I agree that regulations need to be liberalized pretty much everywhere in Tacoma. The intent of the Growth Management Act is to accommodate most of the population growth in the cities and not in more suburban or (formerly) rural areas. However, the city of Tacoma makes it very difficult to accomplish density, even in its mixed use areas. Since most of the city is covered by low-density residential zoning (under the guise of “protecting single-family neighborhoods”), wouldn’t it be appropriate to allow density somewhere in Tacoma?

A Seattle blog called Huge Ass City recently had a discussion about buildings that form better street walls from an urban design standpoint. Several buildings were critiqued. Those buildings that were 6-8 stories were deemed to form the best street walls. Lots of 4 and 5 story buildings were criticized. With a 65-foot height limit, 5 stories is about the max.

There will always be individuals that go to the grave fighting against any sort of change. I have no idea who they are, but there is a small group of individuals pulling strings at City Hall to prevent Tacoma from moving forward. These folks reminisce over driveby shootings every day in Hilltop, arsenic poisoning from the copper smelter, and a distinctive aroma: all of the symbols of the old Tacoma. They are not willing to accept that Tacoma has changed, and are fighting tooth and nail to prevent it from becoming a great city.

As the proponents of positive change, we need to do a better job of showing the electeds why our vision of a better Tacoma trumps that of the old guard. Hopefully, height limits soon won’t be the only development regulations being changed.

May 15, 2008 at 1:30 am / Reply / Quote and reply

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jamie from thriceallamerican

As I was heading home from work yesterday, I was sitting at the intersection of 9th/Broadway/St. Helens looking at the buildings around me…  Lots of 4-5 story buildings, plus a few significantly taller ones, like the Medical Arts Building (City Hall) and the Winthrop.  Yet it didn’t feel “big city”, it just felt comfortable; urban but not at all overwhelming.  If there are people in Hilltop that are big on limiting building heights, and I’ve definitely heard that there are, I wish they’d come down to this intersection and think about their neighborhood in this context: the potential for new residents, increased commerce, offices, etc.  <span class=“caps”>MLK</span> would be <span class=“caps”>AMAZING</span> with more buildings 4+ stories, the street would be bustling, and, of course, home values would shoot through the roof.  Of course, someone would bring up parking, but I will preemptively tell that person to <span class=“caps”>STFU</span>, because that’s just plain asinine.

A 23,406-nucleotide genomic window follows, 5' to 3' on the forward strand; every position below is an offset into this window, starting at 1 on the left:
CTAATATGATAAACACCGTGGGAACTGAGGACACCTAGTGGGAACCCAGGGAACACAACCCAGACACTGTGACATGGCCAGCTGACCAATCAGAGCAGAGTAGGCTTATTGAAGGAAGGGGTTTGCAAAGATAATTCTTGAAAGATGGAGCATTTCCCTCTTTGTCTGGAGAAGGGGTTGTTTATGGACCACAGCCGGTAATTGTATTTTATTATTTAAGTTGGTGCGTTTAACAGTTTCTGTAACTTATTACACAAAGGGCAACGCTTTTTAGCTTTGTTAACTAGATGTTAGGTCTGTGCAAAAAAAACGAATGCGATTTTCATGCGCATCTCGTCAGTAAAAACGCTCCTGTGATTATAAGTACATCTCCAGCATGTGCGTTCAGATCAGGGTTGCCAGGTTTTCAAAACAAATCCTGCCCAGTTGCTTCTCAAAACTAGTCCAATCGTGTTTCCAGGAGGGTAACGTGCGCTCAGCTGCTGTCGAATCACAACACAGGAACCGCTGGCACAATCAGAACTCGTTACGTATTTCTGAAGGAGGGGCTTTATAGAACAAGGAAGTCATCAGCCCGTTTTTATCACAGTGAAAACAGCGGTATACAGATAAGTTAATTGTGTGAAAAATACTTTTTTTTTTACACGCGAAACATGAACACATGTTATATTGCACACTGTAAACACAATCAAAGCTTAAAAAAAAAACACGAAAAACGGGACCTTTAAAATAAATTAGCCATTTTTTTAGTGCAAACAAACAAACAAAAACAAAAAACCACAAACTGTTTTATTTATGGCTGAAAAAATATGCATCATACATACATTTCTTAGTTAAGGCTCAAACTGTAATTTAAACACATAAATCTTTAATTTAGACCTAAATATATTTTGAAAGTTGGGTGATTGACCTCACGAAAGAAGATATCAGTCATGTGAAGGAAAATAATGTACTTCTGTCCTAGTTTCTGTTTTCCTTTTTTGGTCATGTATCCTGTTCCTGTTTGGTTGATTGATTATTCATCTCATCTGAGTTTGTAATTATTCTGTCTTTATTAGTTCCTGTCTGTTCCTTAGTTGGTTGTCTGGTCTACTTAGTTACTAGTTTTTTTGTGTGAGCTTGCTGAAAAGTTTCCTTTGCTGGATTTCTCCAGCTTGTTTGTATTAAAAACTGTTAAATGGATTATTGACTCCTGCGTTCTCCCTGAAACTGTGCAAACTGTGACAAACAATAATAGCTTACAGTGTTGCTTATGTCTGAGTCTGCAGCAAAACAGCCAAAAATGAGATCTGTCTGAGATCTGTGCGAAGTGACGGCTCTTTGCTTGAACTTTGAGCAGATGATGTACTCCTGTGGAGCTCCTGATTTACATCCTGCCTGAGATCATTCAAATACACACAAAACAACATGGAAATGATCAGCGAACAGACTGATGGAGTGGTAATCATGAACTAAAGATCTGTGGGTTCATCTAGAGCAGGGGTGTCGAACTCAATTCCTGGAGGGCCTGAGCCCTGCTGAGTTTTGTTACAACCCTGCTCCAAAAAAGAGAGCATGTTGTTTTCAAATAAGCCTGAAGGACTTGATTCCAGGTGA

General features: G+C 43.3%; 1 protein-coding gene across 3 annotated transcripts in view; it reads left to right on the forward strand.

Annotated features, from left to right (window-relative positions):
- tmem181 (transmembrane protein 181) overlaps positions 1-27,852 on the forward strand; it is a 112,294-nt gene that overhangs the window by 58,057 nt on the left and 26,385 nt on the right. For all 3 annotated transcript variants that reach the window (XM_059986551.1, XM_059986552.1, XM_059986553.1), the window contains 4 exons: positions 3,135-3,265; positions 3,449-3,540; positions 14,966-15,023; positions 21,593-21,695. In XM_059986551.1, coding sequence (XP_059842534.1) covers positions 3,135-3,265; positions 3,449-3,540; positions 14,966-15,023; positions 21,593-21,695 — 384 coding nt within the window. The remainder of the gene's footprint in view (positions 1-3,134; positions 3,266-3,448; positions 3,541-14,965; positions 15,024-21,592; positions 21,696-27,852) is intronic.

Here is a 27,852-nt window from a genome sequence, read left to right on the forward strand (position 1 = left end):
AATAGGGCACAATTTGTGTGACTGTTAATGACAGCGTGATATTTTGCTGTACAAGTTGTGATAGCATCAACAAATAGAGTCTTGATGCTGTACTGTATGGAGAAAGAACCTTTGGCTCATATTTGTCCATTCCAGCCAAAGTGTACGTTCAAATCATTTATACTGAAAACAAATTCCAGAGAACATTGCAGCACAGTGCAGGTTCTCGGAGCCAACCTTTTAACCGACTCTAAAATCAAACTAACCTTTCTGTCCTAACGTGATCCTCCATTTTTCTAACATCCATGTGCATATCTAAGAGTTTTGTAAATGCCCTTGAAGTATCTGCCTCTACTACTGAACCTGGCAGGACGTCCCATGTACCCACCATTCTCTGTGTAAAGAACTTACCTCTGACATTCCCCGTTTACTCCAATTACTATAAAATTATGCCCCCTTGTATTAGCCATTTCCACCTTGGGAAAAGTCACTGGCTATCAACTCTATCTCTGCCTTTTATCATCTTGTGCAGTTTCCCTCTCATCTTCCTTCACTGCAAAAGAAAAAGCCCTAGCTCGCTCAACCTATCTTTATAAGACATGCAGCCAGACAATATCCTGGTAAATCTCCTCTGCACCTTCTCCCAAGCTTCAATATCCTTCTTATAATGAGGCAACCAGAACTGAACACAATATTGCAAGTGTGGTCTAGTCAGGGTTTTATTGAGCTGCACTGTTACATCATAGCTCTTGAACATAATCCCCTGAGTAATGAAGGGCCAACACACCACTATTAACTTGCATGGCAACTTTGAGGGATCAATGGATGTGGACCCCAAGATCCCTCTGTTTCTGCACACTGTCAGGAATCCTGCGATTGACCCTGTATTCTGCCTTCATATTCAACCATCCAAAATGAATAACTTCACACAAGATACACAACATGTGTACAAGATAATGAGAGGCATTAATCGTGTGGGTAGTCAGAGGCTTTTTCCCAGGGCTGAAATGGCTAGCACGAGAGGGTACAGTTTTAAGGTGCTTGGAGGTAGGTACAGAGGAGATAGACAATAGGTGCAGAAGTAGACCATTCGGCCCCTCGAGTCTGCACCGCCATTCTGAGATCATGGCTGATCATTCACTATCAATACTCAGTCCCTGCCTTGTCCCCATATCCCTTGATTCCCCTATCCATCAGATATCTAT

May 15, 2008 at 9:12 am / Reply / Quote and reply

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Jake

Having the height limits at 45’/65’ may also restrict developers from developing small/single lots into anything more than townhomes. Take for instance the Hillcrest Apartments under construction off 9th and Yakima Ave. That building is 7 stories and wouldn’t be allowed under the proposed height limits. Is that building too tall? I don’t think it is. Do you think the developer would have bought that vacant lot if he could only build 45’ or even 60’?

With the lower height limits the city is going to limit developement to townhomes or larger developments where a developer can recoup cost with more units.

Single property/parcel owners will likely be limited to doing a townhome development.

May 15, 2008 at 12:02 pm / Reply / Quote and reply

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Old Timer

So Upper Tacoma (Hilltop) Business Association took a vote/poll this morn and 50% voted in favor of a max height of 85’(w/bonus features) 20% 65’, 20% 120’, and 10% other. Once the deadline has passed for voting a recommendation is to be drafted,approved and sent to the planning commision asap. I would strongly encourage those that would like to see a new <span class=“caps”>HISTORIC</span> <span class=“caps”>HILLTOP</span> to send/email your comments to the commision also. As mentioned above it’s time for the old guard to release control and let Hilltop grow.

May 15, 2008 at 12:58 pm / Reply / Quote and reply